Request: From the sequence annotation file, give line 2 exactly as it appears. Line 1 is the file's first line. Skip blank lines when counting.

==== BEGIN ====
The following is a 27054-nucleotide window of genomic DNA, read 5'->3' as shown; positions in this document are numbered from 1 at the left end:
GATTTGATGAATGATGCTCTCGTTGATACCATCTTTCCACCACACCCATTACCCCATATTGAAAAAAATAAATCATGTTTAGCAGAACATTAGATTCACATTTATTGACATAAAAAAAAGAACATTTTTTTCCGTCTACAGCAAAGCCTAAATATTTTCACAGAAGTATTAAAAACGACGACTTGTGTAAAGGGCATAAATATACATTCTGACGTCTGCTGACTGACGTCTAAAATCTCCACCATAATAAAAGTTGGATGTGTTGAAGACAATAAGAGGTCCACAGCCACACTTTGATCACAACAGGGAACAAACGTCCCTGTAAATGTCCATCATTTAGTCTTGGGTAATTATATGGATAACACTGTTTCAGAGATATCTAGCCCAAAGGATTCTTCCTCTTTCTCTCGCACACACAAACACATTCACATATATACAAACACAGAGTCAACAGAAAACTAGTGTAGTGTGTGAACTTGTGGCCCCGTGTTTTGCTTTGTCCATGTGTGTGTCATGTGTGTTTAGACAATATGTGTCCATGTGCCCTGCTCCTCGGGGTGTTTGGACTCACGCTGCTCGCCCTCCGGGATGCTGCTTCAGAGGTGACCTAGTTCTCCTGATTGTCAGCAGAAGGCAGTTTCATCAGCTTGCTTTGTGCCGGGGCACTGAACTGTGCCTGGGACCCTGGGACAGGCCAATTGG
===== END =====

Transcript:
GATTTGATGAATGATGCTCTCGTTGATACCATCTTTCCACCACACCCATTACCCCATATTGAAAAAAATAAATCATGTTTAGCAGAACATTAGATTCACATTTATTGACATAAAAAAAAGAACATTTTTTTCCGTCTACAGCAAAGCCTAAATATTTTCACAGAAGTATTAAAAACGACGACTTGTGTAAAGGGCATAAATATACATTCTGACGTCTGCTGACTGACGTCTAAAATCTCCACCATAATAAAAGTTGGATGTGTTGAAGACAATAAGAGGTCCACAGCCACACTTTGATCACAACAGGGAACAAACGTCCCTGTAAATGTCCATCATTTAGTCTTGGGTAATTATATGGATAACACTGTTTCAGAGATATCTAGCCCAAAGGATTCTTCCTCTTTCTCTCGCACACACAAACACATTCACATATATACAAACACAGAGTCAACAGAAAACTAGTGTAGTGTGTGAACTTGTGGCCCCGTGTTTTGCTTTGTCCATGTGTGTGTCATGTGTGTTTAGACAATATGTGTCCATGTGCCCTGCTCCTCGGGGTGTTTGGACTCACGCTGCTCGCCCTCCGGGATGCTGCTTCAGAGGTGACCTAGTTCTCCTGATTGTCAGCAGAAGGCAGTTTCATCAGCTTGCTTTGTGCCGGGGCACTGAACTGTGCCTGGGACCCTGGGACAGGCCAATTGG